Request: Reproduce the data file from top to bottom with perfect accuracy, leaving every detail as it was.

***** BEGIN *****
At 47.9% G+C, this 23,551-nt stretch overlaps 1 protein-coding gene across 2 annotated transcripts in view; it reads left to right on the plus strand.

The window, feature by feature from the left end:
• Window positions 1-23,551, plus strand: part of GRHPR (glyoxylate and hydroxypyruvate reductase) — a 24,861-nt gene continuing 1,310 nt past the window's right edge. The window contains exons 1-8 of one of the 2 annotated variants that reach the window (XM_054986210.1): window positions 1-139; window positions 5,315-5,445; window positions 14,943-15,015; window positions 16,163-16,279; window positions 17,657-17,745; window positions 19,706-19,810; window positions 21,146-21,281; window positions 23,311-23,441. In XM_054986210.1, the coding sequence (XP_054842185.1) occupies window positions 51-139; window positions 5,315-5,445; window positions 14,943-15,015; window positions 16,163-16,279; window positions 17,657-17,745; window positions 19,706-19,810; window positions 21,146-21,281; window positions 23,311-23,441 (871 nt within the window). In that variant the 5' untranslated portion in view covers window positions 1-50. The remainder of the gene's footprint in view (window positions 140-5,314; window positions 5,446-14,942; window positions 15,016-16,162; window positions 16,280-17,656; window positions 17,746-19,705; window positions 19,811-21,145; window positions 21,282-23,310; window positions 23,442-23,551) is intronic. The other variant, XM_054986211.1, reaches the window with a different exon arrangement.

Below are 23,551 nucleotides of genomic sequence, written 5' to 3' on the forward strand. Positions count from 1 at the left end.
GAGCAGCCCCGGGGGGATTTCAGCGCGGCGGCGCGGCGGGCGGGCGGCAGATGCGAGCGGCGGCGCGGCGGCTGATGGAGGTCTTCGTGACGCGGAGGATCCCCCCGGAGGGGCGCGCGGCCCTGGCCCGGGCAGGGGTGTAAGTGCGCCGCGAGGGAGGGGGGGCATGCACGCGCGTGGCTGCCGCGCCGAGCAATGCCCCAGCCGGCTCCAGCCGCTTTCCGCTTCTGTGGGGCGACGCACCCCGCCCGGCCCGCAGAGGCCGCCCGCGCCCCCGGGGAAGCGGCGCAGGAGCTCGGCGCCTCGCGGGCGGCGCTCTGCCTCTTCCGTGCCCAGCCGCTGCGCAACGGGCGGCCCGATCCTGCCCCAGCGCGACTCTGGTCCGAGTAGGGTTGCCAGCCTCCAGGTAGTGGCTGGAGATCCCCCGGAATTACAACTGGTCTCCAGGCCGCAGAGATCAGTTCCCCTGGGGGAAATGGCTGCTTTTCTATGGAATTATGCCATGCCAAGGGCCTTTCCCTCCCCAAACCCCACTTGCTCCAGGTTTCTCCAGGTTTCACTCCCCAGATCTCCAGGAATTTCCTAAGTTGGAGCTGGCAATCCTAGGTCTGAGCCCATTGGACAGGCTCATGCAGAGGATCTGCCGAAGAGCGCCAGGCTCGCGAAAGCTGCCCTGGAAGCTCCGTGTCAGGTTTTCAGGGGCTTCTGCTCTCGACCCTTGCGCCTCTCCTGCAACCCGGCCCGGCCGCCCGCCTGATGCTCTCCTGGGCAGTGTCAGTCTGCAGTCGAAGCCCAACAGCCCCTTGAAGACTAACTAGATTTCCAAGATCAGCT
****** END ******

At 47.9% G+C, this 23,551-nt stretch overlaps 1 protein-coding gene across 2 annotated transcripts in view; it reads left to right on the plus strand.

The window, feature by feature from the left end:
• Window positions 1-23,551, plus strand: part of GRHPR (glyoxylate and hydroxypyruvate reductase) — a 24,861-nt gene continuing 1,310 nt past the window's right edge. The window contains exons 1-8 of one of the 2 annotated variants that reach the window (XM_054986210.1): window positions 1-139; window positions 5,315-5,445; window positions 14,943-15,015; window positions 16,163-16,279; window positions 17,657-17,745; window positions 19,706-19,810; window positions 21,146-21,281; window positions 23,311-23,441. In XM_054986210.1, the coding sequence (XP_054842185.1) occupies window positions 51-139; window positions 5,315-5,445; window positions 14,943-15,015; window positions 16,163-16,279; window positions 17,657-17,745; window positions 19,706-19,810; window positions 21,146-21,281; window positions 23,311-23,441 (871 nt within the window). In that variant the 5' untranslated portion in view covers window positions 1-50. The remainder of the gene's footprint in view (window positions 140-5,314; window positions 5,446-14,942; window positions 15,016-16,162; window positions 16,280-17,656; window positions 17,746-19,705; window positions 19,811-21,145; window positions 21,282-23,310; window positions 23,442-23,551) is intronic. The other variant, XM_054986211.1, reaches the window with a different exon arrangement.

Below are 23,551 nucleotides of genomic sequence, written 5' to 3' on the forward strand. Positions count from 1 at the left end.
GAGCAGCCCCGGGGGGATTTCAGCGCGGCGGCGCGGCGGGCGGGCGGCAGATGCGAGCGGCGGCGCGGCGGCTGATGGAGGTCTTCGTGACGCGGAGGATCCCCCCGGAGGGGCGCGCGGCCCTGGCCCGGGCAGGGGTGTAAGTGCGCCGCGAGGGAGGGGGGGCATGCACGCGCGTGGCTGCCGCGCCGAGCAATGCCCCAGCCGGCTCCAGCCGCTTTCCGCTTCTGTGGGGCGACGCACCCCGCCCGGCCCGCAGAGGCCGCCCGCGCCCCCGGGGAAGCGGCGCAGGAGCTCGGCGCCTCGCGGGCGGCGCTCTGCCTCTTCCGTGCCCAGCCGCTGCGCAACGGGCGGCCCGATCCTGCCCCAGCGCGACTCTGGTCCGAGTAGGGTTGCCAGCCTCCAGGTAGTGGCTGGAGATCCCCCGGAATTACAACTGGTCTCCAGGCCGCAGAGATCAGTTCCCCTGGGGGAAATGGCTGCTTTTCTATGGAATTATGCCATGCCAAGGGCCTTTCCCTCCCCAAACCCCACTTGCTCCAGGTTTCTCCAGGTTTCACTCCCCAGATCTCCAGGAATTTCCTAAGTTGGAGCTGGCAATCCTAGGTCTGAGCCCATTGGACAGGCTCATGCAGAGGATCTGCCGAAGAGCGCCAGGCTCGCGAAAGCTGCCCTGGAAGCTCCGTGTCAGGTTTTCAGGGGCTTCTGCTCTCGACCCTTGCGCCTCTCCTGCAACCCGGCCCGGCCGCCCGCCTGATGCTCTCCTGGGCAGTGTCAGTCTGCAGTCGAAGCCCAACAGCCCCTTGAAGACTAACTAGATTTCCAAGATCAGCT